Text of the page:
Bemidji Book Festival: Poet Schug credits teacher for influence; Solheim discusses her writing
Teachers often say if they only influenced one child during their teaching career, they will have done their job.
Well, Sister Janet, what do you think about that third grader, Larry Schug, whom you told he wrote a good poem? Schug told the gathering at Brigid's Cross Irish Pub and Restaurant that he still sees Sister Janet around the campus at St. Ben's (College of St. Benedict) where he has worked for the past 31 years in the maintenance department. Schug now has the esteemed title of Recycling Coordinator where he rescues spiral notebooks thrown away by students at the end of the semester.
Schug looked around the full house at Brigid's and welcomed the husbands. "It's nice to see guys. I know your wives dragged you down here."
John Herath, who admitted that his wife brought him to the reading, said, "It's the amazing, the talent that's been brought in for this book festival."
Sandra, his wife, echoed his thoughts, "This is really a joy! I appreciate all the talented writers."
Schug has had a lot of experience at various jobs during the past years - grave digger, firefighter, dishwasher and a stint in the army, all of which bring depth to his poems. They are all personal but not necessarily autobiographical.
Schug pays homage to his father in many of the pieces, an alcoholic father who was a barber for most of his life. He went on the wagon and remained sober for the last 20 years or so of his life, but his youngest son also turned to alcohol. Schug's poem, "Barber and Son" tells the poignant tale of their relationship. Schug's brother retrieved the father's barber chair from the basement of the family home, and it now has a place of honor in the living room.
Schug answered a questioner who asked if he is a disciplined writer. "I am a very disciplined writer and write every day."
His job allows him to think about his writings so he is ready to start putting thoughts to paper with the generous contributions of students cleaning out their "stuff," which sometimes even includes eatable items. Schug even wrote a poem about the juicy apples he retrieved from a waste bin, how sweet the juice was as it trickled down his throat.
"Each of us must sing our own song while seeking harmony," Schug said. "There are a lot of ways to deal with your feelings and a lot of them are not very positive. Lucky me!"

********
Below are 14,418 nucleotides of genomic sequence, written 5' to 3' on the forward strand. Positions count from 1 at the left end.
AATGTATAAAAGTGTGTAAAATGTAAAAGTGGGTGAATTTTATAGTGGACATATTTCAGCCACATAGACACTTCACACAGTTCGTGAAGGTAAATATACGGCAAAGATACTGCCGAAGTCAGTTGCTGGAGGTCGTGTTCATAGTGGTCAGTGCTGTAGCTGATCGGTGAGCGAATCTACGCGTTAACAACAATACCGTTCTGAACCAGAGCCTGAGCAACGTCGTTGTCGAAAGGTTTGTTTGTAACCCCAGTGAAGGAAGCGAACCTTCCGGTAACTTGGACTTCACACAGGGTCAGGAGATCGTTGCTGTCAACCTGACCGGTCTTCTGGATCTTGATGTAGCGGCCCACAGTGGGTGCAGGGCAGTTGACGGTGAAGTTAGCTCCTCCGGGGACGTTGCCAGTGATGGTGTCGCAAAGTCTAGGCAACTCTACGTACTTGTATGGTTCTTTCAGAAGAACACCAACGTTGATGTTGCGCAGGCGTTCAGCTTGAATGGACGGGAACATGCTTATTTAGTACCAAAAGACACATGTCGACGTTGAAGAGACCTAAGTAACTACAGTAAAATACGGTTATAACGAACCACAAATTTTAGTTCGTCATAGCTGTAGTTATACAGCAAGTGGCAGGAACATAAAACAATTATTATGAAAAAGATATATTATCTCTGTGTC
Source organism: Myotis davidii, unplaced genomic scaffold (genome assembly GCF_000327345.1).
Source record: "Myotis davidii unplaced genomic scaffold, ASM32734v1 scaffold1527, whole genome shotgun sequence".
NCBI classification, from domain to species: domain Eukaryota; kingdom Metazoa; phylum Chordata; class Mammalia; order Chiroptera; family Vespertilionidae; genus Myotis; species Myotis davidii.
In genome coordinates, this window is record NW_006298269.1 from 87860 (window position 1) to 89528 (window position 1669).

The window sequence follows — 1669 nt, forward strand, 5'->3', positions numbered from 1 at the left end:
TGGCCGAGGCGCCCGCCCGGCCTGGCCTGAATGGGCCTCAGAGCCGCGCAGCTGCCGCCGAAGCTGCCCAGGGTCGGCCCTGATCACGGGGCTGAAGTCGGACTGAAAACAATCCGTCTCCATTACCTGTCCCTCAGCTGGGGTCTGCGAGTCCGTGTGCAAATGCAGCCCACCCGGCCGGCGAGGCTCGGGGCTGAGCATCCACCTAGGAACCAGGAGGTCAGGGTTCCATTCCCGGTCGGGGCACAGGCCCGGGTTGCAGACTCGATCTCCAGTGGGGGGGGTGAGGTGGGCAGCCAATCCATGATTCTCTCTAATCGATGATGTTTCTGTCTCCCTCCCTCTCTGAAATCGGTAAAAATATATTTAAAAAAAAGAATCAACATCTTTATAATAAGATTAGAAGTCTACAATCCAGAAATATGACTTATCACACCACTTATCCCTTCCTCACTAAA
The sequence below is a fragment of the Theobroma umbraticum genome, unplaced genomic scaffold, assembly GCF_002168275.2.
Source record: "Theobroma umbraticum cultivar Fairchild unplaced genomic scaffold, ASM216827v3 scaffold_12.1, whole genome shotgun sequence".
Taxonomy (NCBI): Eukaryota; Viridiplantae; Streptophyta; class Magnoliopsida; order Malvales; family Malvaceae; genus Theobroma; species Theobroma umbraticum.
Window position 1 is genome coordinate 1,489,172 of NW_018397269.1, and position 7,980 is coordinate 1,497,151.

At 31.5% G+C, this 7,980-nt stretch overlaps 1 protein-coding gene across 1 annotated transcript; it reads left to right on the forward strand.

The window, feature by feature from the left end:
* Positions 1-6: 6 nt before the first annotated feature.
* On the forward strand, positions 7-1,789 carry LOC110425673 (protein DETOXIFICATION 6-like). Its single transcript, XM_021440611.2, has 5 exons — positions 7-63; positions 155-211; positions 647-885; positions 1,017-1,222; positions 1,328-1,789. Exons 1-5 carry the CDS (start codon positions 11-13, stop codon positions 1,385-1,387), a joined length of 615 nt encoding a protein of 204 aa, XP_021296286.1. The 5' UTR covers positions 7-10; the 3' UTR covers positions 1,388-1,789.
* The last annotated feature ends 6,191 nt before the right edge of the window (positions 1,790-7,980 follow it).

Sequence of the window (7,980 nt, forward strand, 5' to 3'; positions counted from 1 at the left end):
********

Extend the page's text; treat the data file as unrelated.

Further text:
Friday night crowd at the Cabin Coffee House and Café is not usually a crowd of book club enthusiasts, but yesterday was an exception. Local author, Beth Solheim, welcomed people from as far away as San Diego--Laurel a young lady who wishes to be a writer and the winner of the door prize, a free copy of "At Witt's End."
"At Witt's End" is the title of Solheim's first installment of what she hopes will be a series of light hearted stories--the Sadie Witt Mystery series set in the north woods of Minnesota. The title of the book is also the name of the resort Sadie and her twin sister, Jane run for the public and also for some "people" for whom Sadie is the conduit for their eventual release into the great beyond. For Sadie is a Death Coach, a burden given to her some 20 years before by whom we have yet to discover. Sadie is 64 years old, wears push-up bras, mini-skirts, spiked hair that gets colored each week at Big Leon's beauty shop, purple painted toe nails and is an unlikely candidate as a death coach. She helps those who have been unable to successfully pass over because of unresolved issues in their life time to realize their death potential.
Sounds sort of out there but Solheim admits that the shows "Ghost Whisperer" and "The Medium" along with her vivid imagination have helped to create her main character, Sadie. Sadie is loosely based upon a patient she worked with years ago named Tilly, who at 80 years liked to order undergarments from "Fredricks of Hollywood." Solheim also admits to like to read Janet Evanovich's novels which are set in Trenton, N.J. and also have an quirky senior, Grandma Maszer who loves to go to funerals.
The audience seemed glad to know that the next book in the series, "Outwitted" is due out in January as is Solheim who is well on her way to being Bemidji's own Agatha Christie. When asked about how she gathers her material, Solheim said she keeps lots of notes and details on real incidents in her life. She gave as an example, the conversation she had with a curious 5 year old at a funeral recently. The child asked who was in the box and will she start to stink before the party would be over?
Another person from San Diego, Sandy, said she came to the reading with her friends. "She (Solheim) is a good story teller and she brings it to life--especially Sadie's spunk."
Sadie's spunk is also well liked down at the Fertile Turtle where she attends weekly dances with the senior citizens--you go girl!